What charities can learn from Women’s Aid
Last week, reality TV show Love Island made the headlines when one of the show’s participants, Adam Collard, displayed warning signs of gaslighting towards his partner Rosie Williams (according to domestic abuse charity Women’s Aid). If you haven’t heard the full story, Google it – there’s tonnes of coverage.
I’m not here to discuss the actual scenario; what I want to comment on is the way Women’s Aid got their important message across in a clear, sympathetic and effective manner. They showed they understood their audience, they picked their moment to speak out, and they championed – rather than victimised – Rosie.
Here’s what the charity did well, and what you can learn from their approach:
1. Understand your audience
Love Island is supremely popular, with 3.4 million viewers tuning into this season’s first episode. There is a lot of elitist commentary on the programme, but there is no denying its success and the affinity many viewers have with the contestants.
Alongside its popularity (especially with females) and the potential to reach a huge audience, the whole premise of Love Island is about relationships, so it is important for Women’s Aid to watch it and have an opinion on the content, regardless of individual opinions about the programme.
You can do that too. Keep an eye on current affairs and popular culture so that you can take advantage of appropriate opportunities to relate your message to whatever’s happening. This is termed “newsjacking” and PR specialists have been doing it for decades.
2. Respond quickly
Women’s Aid released a statement the day after the controversial episode aired. It was clear and concise, but well thought out. It was picked up by scores of publications that day and led to additional interviews, such as on ITV’s This Morning.
For this kind of story to get news coverage, you really have to act fast, because in the world of digital media, the next news story is just moments away…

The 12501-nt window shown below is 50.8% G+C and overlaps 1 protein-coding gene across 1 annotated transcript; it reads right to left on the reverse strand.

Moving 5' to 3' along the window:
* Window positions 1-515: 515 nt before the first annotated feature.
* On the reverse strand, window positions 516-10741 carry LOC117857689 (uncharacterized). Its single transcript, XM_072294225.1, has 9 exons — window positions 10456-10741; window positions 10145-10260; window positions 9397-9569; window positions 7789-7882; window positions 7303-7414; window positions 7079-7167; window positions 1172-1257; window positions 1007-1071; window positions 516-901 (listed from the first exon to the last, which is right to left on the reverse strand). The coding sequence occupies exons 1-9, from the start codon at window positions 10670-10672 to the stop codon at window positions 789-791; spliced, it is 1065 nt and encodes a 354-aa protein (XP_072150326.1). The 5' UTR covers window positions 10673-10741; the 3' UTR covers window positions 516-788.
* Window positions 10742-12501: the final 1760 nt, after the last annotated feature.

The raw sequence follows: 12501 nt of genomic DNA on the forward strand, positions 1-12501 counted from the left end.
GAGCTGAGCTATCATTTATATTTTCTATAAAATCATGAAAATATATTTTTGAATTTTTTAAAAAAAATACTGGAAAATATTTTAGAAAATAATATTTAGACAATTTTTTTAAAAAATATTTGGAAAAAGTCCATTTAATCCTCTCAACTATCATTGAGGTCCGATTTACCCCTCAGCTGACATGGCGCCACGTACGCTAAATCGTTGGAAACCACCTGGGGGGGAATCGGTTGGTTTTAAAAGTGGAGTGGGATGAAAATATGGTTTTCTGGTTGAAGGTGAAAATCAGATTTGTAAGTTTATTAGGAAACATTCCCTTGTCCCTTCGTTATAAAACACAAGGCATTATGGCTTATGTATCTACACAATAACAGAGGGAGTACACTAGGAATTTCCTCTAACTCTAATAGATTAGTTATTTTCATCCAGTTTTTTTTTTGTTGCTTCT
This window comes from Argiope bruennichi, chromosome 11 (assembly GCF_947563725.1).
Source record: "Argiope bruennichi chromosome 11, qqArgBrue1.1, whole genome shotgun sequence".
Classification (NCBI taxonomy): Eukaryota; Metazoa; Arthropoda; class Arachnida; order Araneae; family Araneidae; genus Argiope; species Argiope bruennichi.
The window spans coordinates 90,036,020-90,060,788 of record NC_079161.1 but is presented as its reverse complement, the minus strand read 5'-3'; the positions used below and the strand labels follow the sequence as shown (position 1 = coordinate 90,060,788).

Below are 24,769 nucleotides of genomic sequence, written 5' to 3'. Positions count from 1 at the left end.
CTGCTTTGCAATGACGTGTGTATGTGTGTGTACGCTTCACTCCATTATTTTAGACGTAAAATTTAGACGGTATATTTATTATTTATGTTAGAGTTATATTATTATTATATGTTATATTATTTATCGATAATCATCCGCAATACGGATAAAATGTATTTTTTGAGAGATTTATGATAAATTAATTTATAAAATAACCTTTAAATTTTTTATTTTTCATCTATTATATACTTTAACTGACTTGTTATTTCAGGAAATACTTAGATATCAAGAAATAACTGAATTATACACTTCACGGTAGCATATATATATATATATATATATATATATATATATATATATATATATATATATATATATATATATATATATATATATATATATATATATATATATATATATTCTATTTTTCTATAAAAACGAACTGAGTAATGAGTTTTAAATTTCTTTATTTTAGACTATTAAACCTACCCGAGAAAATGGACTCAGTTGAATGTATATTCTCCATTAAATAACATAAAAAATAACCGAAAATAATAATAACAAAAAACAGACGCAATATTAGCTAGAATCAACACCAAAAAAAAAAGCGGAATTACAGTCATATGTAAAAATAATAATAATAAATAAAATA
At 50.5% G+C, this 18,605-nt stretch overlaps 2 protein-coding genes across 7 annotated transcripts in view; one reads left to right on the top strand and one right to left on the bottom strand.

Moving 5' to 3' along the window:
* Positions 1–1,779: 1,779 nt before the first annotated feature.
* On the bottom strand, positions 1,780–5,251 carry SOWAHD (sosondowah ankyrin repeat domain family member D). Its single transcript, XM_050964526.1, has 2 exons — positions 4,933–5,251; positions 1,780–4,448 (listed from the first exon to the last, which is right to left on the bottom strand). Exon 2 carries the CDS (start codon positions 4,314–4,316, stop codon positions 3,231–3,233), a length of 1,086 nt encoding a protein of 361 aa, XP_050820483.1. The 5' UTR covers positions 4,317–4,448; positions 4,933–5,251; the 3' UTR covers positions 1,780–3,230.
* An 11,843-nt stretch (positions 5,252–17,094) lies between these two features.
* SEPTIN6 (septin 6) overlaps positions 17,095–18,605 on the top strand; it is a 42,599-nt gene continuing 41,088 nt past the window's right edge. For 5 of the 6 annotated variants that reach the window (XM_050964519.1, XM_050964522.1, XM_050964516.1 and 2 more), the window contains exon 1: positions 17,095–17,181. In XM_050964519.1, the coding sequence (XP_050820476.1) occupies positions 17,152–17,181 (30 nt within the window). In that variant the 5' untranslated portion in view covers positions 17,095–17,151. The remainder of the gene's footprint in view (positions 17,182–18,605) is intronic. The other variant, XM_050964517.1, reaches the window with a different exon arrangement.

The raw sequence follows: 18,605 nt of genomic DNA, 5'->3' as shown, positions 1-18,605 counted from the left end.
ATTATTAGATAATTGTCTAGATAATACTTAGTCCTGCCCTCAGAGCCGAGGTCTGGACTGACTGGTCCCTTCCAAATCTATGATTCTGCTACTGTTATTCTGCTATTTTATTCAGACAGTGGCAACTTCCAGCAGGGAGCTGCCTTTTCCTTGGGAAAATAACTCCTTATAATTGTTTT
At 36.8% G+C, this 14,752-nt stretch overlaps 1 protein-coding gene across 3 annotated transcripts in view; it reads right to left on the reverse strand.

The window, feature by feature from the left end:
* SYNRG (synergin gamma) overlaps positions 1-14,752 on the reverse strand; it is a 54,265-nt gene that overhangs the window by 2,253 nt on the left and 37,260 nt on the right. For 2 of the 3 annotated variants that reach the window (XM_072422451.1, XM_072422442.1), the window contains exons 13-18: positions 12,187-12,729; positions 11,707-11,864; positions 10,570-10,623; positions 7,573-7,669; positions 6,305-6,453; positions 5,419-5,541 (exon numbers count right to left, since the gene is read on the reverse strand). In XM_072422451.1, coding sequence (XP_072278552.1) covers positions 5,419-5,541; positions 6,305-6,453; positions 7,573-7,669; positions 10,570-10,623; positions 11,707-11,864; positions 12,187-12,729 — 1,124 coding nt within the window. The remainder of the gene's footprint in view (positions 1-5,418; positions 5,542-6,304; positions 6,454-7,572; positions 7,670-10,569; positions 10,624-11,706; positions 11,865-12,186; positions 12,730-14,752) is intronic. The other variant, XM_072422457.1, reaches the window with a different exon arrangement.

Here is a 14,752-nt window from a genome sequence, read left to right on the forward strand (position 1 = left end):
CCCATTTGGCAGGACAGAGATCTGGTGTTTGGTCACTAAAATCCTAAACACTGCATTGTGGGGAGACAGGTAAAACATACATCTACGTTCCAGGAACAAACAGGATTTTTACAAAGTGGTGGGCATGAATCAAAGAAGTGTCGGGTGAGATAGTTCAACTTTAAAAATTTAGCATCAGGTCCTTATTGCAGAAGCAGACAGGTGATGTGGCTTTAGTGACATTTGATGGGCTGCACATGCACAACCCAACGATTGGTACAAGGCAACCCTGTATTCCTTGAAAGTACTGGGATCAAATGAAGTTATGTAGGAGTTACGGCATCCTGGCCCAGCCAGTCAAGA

3. Get the tone right
What I believe is particularly powerful in Women’s Aid’s statement is their acknowledgement that Rosie herself, and thousands of people on Twitter, had recognised and stood up against Adam’s behaviour. The charity was not simply wading in as an expert on the subject, defending Rosie’s honour; it was instead galvanising people to make a stand with Rosie.
“Last night, Rosie called out Adam’s unacceptable behaviour on the show. We ask viewers to join her in recognising unhealthy behaviour in relationships and speaking out against all forms of domestic abuse – emotional as well as physical.”
They were also very careful to comment on Adam’s behaviour, rather than Adam himself. This is highly significant. This serves to focus the audience’s attention on the common behaviour (gaslighting and emotional abuse) they were wishing to raise awareness of – so that the public could identify the behaviour in others.
4. Do not alienate people with your message
A laudable quality of Women’s Aid’s response to Love Island was that it communicated its serious point without alienating the audience. So many critics take a holier-than-thou attitude towards Love Island and this just gets fans’ backs up. But Women’s Aid placed no judgement on the programme, or its viewers. It didn’t generalise and become morally outraged by the whole show. Instead, the charity used a very specific episode of behaviour to explain why it was unhealthy. I for one had never heard the term ‘gaslighting’, so Women’s Aid has educated me and allowed me to label a behaviour I knew was wrong but didn’t realise was such a common ‘technique’ of emotional abuse.
5. Include a call to action
And finally, every piece of marketing content should have a call to action – and this is often forgotten. What do you want your audience to do after reading or engaging with your content? Women’s Aid wanted people to recognise abusive behaviour and then know where they could turn for help. At the end of their statement, they offered their helpline number and web address.